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Schizophr Bull. 1996;22(1):125-37.

Frontal/executive impairments in schizophrenia.

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Mental Health Unit, Albury Base Hospital, Australia.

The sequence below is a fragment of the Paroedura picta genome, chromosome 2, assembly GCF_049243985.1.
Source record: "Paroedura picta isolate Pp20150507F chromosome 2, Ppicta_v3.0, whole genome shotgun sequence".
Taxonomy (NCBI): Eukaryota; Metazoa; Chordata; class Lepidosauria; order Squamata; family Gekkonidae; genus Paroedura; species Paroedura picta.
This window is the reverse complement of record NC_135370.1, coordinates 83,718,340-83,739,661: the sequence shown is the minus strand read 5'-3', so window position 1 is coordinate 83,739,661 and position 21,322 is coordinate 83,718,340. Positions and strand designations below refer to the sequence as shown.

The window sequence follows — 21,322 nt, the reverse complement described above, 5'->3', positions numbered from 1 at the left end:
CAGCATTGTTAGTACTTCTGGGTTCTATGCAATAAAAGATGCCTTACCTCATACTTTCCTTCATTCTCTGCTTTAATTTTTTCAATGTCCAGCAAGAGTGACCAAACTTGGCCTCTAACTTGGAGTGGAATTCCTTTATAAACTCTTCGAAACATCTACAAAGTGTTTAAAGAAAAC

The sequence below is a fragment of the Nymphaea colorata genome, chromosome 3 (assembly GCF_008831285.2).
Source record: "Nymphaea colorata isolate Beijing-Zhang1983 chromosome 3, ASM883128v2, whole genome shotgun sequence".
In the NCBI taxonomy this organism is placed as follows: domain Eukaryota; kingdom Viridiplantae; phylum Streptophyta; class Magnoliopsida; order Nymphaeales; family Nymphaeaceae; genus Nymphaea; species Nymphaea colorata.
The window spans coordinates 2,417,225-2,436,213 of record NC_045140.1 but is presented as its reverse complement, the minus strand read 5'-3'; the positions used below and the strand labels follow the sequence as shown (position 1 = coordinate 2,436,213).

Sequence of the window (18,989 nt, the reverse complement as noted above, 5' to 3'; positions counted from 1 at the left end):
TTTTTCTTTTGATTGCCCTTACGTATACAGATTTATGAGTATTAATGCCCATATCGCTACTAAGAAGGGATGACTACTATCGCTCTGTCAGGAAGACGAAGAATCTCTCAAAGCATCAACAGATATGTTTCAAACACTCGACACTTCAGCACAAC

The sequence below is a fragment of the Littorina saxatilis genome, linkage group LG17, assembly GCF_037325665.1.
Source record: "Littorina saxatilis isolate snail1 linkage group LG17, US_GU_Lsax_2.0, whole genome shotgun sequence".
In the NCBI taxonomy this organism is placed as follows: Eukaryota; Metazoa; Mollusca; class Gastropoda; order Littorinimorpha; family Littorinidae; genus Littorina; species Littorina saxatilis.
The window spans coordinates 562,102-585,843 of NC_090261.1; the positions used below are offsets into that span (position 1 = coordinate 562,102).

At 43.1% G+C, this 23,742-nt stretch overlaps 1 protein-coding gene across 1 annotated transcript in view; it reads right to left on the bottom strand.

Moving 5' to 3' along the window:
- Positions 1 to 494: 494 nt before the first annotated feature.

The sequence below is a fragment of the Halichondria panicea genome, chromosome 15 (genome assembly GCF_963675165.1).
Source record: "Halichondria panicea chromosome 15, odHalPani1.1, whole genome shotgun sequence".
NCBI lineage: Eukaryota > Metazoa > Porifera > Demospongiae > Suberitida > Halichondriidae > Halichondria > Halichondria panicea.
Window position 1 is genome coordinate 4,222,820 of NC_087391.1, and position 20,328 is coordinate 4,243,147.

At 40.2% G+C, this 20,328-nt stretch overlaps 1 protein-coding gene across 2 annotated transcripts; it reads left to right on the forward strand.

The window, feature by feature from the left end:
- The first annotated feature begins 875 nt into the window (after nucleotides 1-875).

A study of frontal/executive impairments in schizophrenia is reported. Schizophrenia patients and controls were not significantly different with respect to age, sex, and premorbid IQ. The schizophrenia group demonstrated significant impairments in cognitive flexibility and forward planning, replicating results from a 1990 study by Morice. Impairment prevalence figures of 65 and 76 percent for cognitive flexibility and forward planning, respectively, were demonstrated. Several tests for short-term memory were administered. Schizophrenia patients were not found to be impaired on tests of simple, or primary, short-term memory as measured by Digits Span Forward and Words Span Forward, but they were found to be significantly impaired compared with controls on two tests of working memory, Alphabet Span and Sentence Span. Using a cutoff derived from the mean score for the controls, 65 percent of schizophrenia patients proved to be impaired on Sentence Span. A total of 16 (94%) were impaired on one or more of the three tests of executive functioning used. The effects of IQ on test results were examined, and impairment of cognitive flexibility and forward planning seemed to occur regardless of whether premorbid IQ had been preserved or had deteriorated. However, working memory impairments occurred in the subgroup of schizophrenia patients demonstrating a substantial fall in IQ from premorbid levels. The ability to process increasingly complex information was addressed by a more detailed examination of the Tower of London results. There were no differences in performance between groups for the first three levels of complexity (1-3 moves), but significant, and increasing, differences emerged for the last three levels (4-6 moves). These results were taken to support the hypothesis that schizophrenia represents a loss of, or a failure to acquire, the ability to process complex information. Impairments of executive functions that could affect complex information processing could have implications for schizophrenia rehabilitation.

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